Biden courts Latin America and proposes turning the continent into “the most competitive in the world” | International

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Make America the “most economically competitive region in the world.” It is the goal that the president of the United States, Joe Biden, has proposed to ten Latin American leaders and Canada at a summit held at the White House.

The meeting had been scheduled for a long time: the creation of the Alliance for Economic Prosperity of the Americas (APEP) had been Biden's idea, presented at the Summit of the Americas in Los Angeles last year. But amid the outbreak of war between Israel and Hamas, and with the conflict in Ukraine boiling over, its celebration represented a gesture of support from Washington to Latin America and a response to complaints that the region has been left in the background. flat in US foreign policy priorities.

The stated objective of the new group - the United States and those countries with which it maintains free trade agreements in the region - is to “establish a lasting forum to boost regional competitiveness and mobilize high-level investment in the hemisphere,” as well as tackle the causes of migratory flows in the region, according to the White House. Initial plans aim to bolster investments and move more parts of global supply chains to the region, “with an initial focus on clean energy, semiconductors and medical supplies,” according to the US presidential office.

“Increase opportunities and reduce inequality; harness the incredible economic potential of the Americas; and make the Western Hemisphere the most economically competitive region in the region. “I think it is something that is totally within our reach,” Biden said.

Washington is interested in strengthening ties with its neighboring region to counteract the push of China, which is increasingly present in Latin America and is already the first trading partner of some of its countries. And Biden made it clear in his words at the beginning of the meeting, in which the countries with which the United States maintains free trade agreements on the continent participated: Chile, Barbados, Dominican Republic, Costa Rica, Ecuador, Peru, Colombia, Uruguay , Mexico, Panama and Canada. Mexico and Panama were the only countries that sent the heads of their diplomacies, Alicia Bárcena and Janaina Tewaney, instead of their presidents or prime ministers.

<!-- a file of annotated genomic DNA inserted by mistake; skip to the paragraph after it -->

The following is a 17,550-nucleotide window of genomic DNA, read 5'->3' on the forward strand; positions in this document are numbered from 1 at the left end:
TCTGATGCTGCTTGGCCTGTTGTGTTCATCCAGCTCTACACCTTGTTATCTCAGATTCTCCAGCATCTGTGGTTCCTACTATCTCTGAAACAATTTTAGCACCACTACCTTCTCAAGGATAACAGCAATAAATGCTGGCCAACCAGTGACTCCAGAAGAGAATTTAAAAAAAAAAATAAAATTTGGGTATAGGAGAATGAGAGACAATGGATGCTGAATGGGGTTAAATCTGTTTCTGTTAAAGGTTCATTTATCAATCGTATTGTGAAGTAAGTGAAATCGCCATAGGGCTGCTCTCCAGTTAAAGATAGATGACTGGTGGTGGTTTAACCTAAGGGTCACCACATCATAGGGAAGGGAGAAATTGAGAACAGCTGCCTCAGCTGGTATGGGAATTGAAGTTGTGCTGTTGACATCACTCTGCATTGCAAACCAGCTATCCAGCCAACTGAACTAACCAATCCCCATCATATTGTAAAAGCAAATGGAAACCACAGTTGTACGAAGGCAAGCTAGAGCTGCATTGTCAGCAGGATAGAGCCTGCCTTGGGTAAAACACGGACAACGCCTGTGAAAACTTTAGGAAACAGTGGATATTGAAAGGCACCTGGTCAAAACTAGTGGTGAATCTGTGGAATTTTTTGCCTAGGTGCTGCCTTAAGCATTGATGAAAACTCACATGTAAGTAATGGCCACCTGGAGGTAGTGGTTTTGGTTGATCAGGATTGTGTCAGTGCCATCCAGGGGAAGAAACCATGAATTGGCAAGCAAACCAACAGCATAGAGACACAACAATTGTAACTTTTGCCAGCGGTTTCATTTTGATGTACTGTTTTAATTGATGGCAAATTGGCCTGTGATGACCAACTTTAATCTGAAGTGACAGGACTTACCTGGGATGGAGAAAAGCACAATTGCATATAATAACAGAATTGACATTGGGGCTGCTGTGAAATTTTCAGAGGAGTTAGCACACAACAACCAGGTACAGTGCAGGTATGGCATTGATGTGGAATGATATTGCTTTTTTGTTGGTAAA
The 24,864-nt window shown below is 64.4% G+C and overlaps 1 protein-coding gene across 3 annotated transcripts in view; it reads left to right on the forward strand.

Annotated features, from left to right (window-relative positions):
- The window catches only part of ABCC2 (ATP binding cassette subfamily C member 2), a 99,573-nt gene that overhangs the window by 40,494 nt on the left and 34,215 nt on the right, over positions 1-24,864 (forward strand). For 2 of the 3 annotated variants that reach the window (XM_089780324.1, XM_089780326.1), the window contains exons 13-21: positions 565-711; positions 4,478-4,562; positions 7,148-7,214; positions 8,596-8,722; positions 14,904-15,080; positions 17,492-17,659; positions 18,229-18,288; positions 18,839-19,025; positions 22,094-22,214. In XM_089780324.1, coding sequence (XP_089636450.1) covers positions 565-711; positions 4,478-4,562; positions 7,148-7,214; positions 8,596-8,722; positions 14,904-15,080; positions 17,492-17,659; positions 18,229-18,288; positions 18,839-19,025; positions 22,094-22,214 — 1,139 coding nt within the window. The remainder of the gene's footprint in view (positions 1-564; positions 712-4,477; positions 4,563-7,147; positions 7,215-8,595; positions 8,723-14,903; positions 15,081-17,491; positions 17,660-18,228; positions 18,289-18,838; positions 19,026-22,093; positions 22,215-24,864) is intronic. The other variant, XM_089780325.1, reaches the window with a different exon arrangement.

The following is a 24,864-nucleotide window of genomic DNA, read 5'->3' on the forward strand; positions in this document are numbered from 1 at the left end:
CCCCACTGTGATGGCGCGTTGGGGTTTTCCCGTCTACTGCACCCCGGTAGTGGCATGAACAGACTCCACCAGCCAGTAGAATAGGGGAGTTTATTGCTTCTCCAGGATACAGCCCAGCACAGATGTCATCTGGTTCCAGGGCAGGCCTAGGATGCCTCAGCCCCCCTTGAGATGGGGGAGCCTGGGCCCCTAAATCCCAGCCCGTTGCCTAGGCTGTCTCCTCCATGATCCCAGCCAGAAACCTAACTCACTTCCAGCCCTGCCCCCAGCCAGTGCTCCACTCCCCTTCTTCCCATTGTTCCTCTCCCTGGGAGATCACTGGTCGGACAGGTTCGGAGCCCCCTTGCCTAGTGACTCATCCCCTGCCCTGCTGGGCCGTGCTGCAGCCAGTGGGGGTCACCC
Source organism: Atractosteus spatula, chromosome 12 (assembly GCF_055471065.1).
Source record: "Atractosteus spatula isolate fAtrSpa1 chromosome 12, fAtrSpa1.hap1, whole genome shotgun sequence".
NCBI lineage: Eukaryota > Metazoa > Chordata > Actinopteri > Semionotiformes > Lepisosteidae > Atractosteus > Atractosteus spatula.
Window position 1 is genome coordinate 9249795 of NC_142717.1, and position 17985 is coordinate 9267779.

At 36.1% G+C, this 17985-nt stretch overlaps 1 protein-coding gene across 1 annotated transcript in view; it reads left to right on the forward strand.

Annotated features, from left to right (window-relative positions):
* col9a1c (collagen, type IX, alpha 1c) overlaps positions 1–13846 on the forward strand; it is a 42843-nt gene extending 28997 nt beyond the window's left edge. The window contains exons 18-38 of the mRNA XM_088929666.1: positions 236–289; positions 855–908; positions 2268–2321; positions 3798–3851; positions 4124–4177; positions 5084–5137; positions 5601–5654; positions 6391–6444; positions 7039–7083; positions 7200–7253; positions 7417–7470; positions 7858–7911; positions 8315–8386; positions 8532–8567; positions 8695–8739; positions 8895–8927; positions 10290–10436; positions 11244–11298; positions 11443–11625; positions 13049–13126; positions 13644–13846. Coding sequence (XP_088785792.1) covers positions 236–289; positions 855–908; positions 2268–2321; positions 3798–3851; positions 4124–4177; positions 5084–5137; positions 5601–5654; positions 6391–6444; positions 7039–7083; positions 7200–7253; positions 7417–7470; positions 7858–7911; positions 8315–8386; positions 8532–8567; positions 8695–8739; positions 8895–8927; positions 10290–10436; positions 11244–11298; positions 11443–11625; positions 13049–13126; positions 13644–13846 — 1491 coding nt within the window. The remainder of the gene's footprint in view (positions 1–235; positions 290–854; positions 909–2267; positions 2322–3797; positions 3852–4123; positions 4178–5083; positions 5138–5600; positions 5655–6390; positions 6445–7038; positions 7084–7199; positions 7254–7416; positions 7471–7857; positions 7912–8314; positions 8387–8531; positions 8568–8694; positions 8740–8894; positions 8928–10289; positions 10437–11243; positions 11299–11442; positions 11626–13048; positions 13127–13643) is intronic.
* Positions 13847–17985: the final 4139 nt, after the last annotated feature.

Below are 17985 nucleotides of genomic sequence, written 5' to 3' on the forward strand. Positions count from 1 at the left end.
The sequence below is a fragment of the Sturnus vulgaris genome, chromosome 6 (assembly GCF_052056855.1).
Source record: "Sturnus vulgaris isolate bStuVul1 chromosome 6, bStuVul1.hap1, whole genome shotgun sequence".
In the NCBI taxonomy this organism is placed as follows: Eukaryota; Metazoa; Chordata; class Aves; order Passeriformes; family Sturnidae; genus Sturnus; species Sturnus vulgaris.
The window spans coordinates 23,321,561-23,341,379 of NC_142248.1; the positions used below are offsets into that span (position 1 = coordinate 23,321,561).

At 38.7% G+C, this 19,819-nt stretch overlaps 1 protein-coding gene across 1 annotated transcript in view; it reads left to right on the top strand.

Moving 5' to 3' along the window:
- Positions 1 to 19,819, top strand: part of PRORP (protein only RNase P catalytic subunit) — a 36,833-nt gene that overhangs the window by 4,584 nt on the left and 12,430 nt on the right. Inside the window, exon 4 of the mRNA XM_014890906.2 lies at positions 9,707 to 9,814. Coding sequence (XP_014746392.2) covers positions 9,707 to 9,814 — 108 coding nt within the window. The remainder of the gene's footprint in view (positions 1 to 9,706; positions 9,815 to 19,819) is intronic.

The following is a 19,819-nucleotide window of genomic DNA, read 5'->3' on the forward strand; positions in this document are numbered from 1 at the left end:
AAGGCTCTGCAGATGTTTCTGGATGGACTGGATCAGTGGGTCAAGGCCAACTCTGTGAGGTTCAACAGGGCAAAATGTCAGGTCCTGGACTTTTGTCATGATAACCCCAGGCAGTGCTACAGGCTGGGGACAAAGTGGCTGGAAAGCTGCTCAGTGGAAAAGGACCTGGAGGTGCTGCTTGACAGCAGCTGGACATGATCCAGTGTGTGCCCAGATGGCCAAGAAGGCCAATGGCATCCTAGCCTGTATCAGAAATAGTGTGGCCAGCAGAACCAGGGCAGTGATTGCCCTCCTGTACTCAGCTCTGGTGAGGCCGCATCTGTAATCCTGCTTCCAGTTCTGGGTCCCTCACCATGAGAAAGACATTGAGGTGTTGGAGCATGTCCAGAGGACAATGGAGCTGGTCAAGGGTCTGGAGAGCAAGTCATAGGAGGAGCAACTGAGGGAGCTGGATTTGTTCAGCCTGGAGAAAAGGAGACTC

“The United States is already, by far, the main investor in Latin America and the Caribbean. “We want to make sure that our closest neighbors know that they have a real possibility of choosing between diplomacy (based on) the debt trap and high-quality transparent proposals on infrastructure and inter-American development,” noted the White House tenant in the meeting in the East Room. “All we need to do is…continue to realize the positive vision we all share for a secure, prosperous and democratic region.”

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Biden's message was transparent. The United States intends for its private sector to compete with China in ambitious infrastructure projects similar to those that the People's Republic finances in the region. And he accuses Beijing of financing these projects with loans under apparently advantageous conditions but that burden the countries that accept them with debt.

In statements to El País, the director for the Western Hemisphere of the White House, Juan González, indicated that “we are confident in our ability to compete. Latin America and the Caribbean do not depend on us, they have formed links with the rest of the world.”